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What Goes Down Will Come Up

Fossil-fuel betas put energy risk in its place.

Like conventional market betas, FFβs measure percentage changes in expected returns subject to another variable. Positive betas flag companies that tend to mute consequences of higher oil prices or even convert increases to added profits. Negative betas signal earnings more vulnerable to rising fuel prices. “It is not good or bad, per se, to have a positive or negative FFβ,” Sundaram says. “But it may be strategically sensible for a company to decouple its core business from fossil-fuel prices in the long run by gravitating to a zero beta.” Neutral FFβs can furnish a target for managers who want to insulate core earnings from fossil-fuel price fluctuations. Using the same scale, managers might instead adjust betas to accommodate any risk appetite or energy outlook.

An FFβ expresses the expected change in a company’s excess market capitalization for every 1 percent change in the price of fossil fuel. The change in market capitalization divided by the number of shares forecasts an imputed share-price impact of a change in fossil-fuel cost. When combined with consensus analyst estimates of the forward P/E ratio, it produces an earnings-per-share equivalent impact. This equivalent impact does not drive actual earnings up or down in a given quarter, as sales would. Instead, it imputes an energy toll (or bonus) to EPS subject to many other influences.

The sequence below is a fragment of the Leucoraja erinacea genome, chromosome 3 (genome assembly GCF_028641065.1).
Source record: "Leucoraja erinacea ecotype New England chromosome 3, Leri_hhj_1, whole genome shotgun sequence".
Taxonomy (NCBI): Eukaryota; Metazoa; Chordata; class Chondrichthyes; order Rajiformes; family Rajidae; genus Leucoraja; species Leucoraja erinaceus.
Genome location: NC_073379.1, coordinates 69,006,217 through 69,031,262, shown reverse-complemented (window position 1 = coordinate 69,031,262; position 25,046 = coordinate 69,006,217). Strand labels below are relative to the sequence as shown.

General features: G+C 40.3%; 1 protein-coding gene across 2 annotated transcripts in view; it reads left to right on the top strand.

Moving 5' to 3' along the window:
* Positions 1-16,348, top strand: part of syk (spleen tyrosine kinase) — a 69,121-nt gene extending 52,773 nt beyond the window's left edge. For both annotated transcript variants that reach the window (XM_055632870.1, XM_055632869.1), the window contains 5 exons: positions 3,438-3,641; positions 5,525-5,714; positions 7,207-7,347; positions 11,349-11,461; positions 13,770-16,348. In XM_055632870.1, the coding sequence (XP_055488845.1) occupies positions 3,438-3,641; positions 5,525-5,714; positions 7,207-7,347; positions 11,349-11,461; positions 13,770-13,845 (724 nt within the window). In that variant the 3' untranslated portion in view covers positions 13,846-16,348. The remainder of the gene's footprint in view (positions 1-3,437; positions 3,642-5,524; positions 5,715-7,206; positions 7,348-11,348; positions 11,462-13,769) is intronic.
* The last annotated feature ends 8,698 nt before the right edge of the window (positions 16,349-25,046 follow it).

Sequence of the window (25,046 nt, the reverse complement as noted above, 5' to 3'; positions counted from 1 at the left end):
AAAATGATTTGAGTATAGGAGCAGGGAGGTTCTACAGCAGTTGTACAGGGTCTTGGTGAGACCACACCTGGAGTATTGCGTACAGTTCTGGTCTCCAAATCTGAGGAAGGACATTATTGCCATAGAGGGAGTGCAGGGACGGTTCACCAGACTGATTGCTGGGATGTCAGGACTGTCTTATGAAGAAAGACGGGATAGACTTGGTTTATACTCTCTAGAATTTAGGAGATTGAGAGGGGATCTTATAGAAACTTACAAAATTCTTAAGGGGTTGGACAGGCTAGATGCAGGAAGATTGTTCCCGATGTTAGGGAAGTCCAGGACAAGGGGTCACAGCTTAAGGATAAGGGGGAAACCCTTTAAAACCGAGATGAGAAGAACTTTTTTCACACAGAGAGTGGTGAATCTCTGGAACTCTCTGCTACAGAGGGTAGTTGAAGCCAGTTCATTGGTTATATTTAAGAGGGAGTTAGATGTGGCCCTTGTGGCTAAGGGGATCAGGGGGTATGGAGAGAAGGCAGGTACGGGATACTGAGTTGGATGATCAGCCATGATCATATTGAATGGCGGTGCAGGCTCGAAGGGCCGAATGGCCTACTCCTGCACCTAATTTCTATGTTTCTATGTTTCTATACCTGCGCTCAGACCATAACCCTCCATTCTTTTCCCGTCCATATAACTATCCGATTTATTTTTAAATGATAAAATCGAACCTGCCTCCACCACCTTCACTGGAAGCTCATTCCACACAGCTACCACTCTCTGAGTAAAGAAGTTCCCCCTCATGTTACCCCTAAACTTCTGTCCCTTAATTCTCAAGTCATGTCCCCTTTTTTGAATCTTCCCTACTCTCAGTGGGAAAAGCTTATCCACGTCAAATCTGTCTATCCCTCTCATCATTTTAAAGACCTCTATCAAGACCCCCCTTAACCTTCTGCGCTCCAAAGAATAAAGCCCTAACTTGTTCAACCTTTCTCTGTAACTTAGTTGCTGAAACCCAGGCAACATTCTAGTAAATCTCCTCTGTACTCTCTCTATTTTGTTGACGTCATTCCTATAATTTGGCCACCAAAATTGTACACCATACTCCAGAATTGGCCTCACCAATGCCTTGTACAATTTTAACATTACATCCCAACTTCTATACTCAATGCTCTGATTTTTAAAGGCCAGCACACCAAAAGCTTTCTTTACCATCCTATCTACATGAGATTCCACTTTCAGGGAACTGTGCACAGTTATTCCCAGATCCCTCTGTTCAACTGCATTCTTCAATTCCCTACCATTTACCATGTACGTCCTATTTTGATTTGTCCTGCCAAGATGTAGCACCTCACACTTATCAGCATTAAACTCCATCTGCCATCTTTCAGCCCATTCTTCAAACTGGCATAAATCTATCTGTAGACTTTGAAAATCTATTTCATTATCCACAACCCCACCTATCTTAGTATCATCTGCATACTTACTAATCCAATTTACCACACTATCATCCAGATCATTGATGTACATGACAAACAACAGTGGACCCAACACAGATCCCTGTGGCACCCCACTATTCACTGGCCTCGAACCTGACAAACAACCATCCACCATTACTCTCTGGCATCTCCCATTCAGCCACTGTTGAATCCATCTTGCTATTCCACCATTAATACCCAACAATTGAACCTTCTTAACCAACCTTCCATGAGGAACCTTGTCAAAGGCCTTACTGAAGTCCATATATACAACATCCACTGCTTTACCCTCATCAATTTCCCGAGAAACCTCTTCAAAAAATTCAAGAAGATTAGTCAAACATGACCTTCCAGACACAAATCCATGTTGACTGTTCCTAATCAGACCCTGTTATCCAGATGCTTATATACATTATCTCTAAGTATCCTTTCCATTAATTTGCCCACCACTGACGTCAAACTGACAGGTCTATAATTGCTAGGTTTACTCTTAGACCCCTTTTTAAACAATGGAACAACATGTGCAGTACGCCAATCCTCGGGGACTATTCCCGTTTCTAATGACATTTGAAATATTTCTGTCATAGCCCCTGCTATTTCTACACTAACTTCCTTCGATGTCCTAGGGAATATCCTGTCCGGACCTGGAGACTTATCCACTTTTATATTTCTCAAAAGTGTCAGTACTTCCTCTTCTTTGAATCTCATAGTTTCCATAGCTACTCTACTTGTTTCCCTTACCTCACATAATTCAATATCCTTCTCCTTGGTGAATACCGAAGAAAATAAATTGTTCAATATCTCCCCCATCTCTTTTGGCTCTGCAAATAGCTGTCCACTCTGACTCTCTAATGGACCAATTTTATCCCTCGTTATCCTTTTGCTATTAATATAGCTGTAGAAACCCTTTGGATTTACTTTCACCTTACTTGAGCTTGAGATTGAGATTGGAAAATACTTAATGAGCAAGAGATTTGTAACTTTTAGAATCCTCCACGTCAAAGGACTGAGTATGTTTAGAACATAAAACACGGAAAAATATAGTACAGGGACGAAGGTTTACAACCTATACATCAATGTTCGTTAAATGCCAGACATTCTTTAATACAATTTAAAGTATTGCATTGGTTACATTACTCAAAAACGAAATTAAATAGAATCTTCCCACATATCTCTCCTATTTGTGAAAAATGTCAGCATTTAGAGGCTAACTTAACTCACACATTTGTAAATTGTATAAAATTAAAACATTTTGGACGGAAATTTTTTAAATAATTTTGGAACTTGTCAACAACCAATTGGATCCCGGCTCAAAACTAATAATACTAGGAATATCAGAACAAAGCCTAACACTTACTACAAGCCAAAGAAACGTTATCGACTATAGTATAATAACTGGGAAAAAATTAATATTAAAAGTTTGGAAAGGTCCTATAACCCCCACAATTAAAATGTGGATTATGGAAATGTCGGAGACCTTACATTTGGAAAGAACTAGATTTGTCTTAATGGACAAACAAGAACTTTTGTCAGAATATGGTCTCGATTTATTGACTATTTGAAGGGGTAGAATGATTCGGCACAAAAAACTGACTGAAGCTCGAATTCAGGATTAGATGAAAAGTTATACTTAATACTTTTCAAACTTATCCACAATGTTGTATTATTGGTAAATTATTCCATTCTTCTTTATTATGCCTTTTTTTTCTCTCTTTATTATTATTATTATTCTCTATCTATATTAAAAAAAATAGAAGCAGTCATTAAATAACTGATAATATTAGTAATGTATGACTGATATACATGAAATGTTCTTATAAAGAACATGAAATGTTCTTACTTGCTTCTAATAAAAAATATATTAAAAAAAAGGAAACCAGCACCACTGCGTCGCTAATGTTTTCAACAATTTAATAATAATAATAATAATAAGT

Take, for example, two package-delivery rivals, FedEx and United Parcel Service. Both spend enough on fuel to affect bottom lines and, hence, market values. UPS reported to the CDP that 6 percent of its 2007 operating expenses assigned $2.8 billion to fuel. FedEx reported a $3.5 billion fuel bill, or 11 percent of its total operating costs. Although both deliver packages, their excess earnings respond differently to changes in fossil-fuel prices.

What did the different sensitivity mean for shareholders of UPS (FFβ 0.0576) and FedEx (FFβ -0.1411)? Enough to nudge earnings in opposite directions by several cents a share. A 10 percent increase in the cost of fuel, Sundaram estimates, would strip the equivalent of 10 cents a share from FedEx. That, in combination with a P/E ratio of 12.2, relinquished an imputed $1.22 in share price, a penalty that a different energy policy might have offset. Conversely, a 10 percent drop in fuel prices should boost earnings in equal measure.

By maintaining a neutral FFβ, closer to zero, UPS delivers 3 cents of implied excess earnings, or 41 cents in share price (applying a P/E of 15.9). This net difference of $1.63 in the stock prices of two rivals resulting from a 10 percent change in fossil-fuel prices highlights why a fossil-fuel beta might help managers frame savvy questions around energy consumption. One explanation might lie in UPS’s aggressive pursuit of conservation initiatives, such as more fuel-efficient facilities, minimizing miles flown or driven, and converting 25 percent of its truck fleet to lower-emission vehicles.

Even steeper differences separated rivals in other industries. The imputed market impact of a 10-cent rise on petroleum producer Apache Inc. (FFβ 0.0657) was 71 cents a share; on Valero Energy Corp. (FFβ 0.5351), $3.75 a share. All 13 oil producers in the roster have neutral-to-positive FFβs, an outcome consistent with classical economics, says economist Robert Hansen, director of Tuck School’s Allwin Initiative. “This is the likely result of an increase in the demand for energy over this period, combined with rising asset values associated with the energy firms’ fossil-fuel reserves.”

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